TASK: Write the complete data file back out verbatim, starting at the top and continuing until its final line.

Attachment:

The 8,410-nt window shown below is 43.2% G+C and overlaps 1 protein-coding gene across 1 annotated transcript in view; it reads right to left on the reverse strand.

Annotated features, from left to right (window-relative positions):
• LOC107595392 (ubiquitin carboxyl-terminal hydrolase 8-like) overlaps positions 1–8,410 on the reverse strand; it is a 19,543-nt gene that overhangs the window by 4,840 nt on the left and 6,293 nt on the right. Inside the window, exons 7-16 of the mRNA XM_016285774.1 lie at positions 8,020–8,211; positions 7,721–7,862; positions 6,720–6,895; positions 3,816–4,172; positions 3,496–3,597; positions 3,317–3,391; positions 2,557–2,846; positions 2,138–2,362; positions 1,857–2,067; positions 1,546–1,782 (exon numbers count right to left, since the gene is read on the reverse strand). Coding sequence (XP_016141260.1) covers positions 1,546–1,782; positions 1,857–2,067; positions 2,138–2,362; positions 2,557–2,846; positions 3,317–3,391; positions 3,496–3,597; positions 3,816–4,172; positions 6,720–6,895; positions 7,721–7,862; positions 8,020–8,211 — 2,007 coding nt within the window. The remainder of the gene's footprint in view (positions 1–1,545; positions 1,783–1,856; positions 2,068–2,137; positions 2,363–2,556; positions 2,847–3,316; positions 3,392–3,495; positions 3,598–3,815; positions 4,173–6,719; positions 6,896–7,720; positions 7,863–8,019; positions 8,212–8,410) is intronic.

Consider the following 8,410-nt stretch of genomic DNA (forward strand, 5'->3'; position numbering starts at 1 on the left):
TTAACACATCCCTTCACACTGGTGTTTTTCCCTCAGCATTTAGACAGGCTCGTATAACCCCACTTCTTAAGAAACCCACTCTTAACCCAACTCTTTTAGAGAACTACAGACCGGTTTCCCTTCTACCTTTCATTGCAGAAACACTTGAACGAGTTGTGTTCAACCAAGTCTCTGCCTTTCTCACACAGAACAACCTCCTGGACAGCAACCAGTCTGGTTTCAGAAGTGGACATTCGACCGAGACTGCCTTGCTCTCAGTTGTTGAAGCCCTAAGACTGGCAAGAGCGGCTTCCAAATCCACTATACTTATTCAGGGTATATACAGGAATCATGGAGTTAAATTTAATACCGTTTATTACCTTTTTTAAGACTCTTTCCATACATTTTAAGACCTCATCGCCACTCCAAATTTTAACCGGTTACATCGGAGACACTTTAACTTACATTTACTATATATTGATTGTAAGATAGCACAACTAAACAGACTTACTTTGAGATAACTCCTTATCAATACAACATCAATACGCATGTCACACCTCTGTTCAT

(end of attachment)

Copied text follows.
The 8,410-nt window shown below is 43.2% G+C and overlaps 1 protein-coding gene across 1 annotated transcript in view; it reads right to left on the reverse strand.

Annotated features, from left to right (window-relative positions):
• LOC107595392 (ubiquitin carboxyl-terminal hydrolase 8-like) overlaps positions 1–8,410 on the reverse strand; it is a 19,543-nt gene that overhangs the window by 4,840 nt on the left and 6,293 nt on the right. Inside the window, exons 7-16 of the mRNA XM_016285774.1 lie at positions 8,020–8,211; positions 7,721–7,862; positions 6,720–6,895; positions 3,816–4,172; positions 3,496–3,597; positions 3,317–3,391; positions 2,557–2,846; positions 2,138–2,362; positions 1,857–2,067; positions 1,546–1,782 (exon numbers count right to left, since the gene is read on the reverse strand). Coding sequence (XP_016141260.1) covers positions 1,546–1,782; positions 1,857–2,067; positions 2,138–2,362; positions 2,557–2,846; positions 3,317–3,391; positions 3,496–3,597; positions 3,816–4,172; positions 6,720–6,895; positions 7,721–7,862; positions 8,020–8,211 — 2,007 coding nt within the window. The remainder of the gene's footprint in view (positions 1–1,545; positions 1,783–1,856; positions 2,068–2,137; positions 2,363–2,556; positions 2,847–3,316; positions 3,392–3,495; positions 3,598–3,815; positions 4,173–6,719; positions 6,896–7,720; positions 7,863–8,019; positions 8,212–8,410) is intronic.

Consider the following 8,410-nt stretch of genomic DNA (forward strand, 5'->3'; position numbering starts at 1 on the left):
TTAACACATCCCTTCACACTGGTGTTTTTCCCTCAGCATTTAGACAGGCTCGTATAACCCCACTTCTTAAGAAACCCACTCTTAACCCAACTCTTTTAGAGAACTACAGACCGGTTTCCCTTCTACCTTTCATTGCAGAAACACTTGAACGAGTTGTGTTCAACCAAGTCTCTGCCTTTCTCACACAGAACAACCTCCTGGACAGCAACCAGTCTGGTTTCAGAAGTGGACATTCGACCGAGACTGCCTTGCTCTCAGTTGTTGAAGCCCTAAGACTGGCAAGAGCGGCTTCCAAATCCACTATACTTATTCAGGGTATATACAGGAATCATGGAGTTAAATTTAATACCGTTTATTACCTTTTTTAAGACTCTTTCCATACATTTTAAGACCTCATCGCCACTCCAAATTTTAACCGGTTACATCGGAGACACTTTAACTTACATTTACTATATATTGATTGTAAGATAGCACAACTAAACAGACTTACTTTGAGATAACTCCTTATCAATACAACATCAATACGCATGTCACACCTCTGTTCAT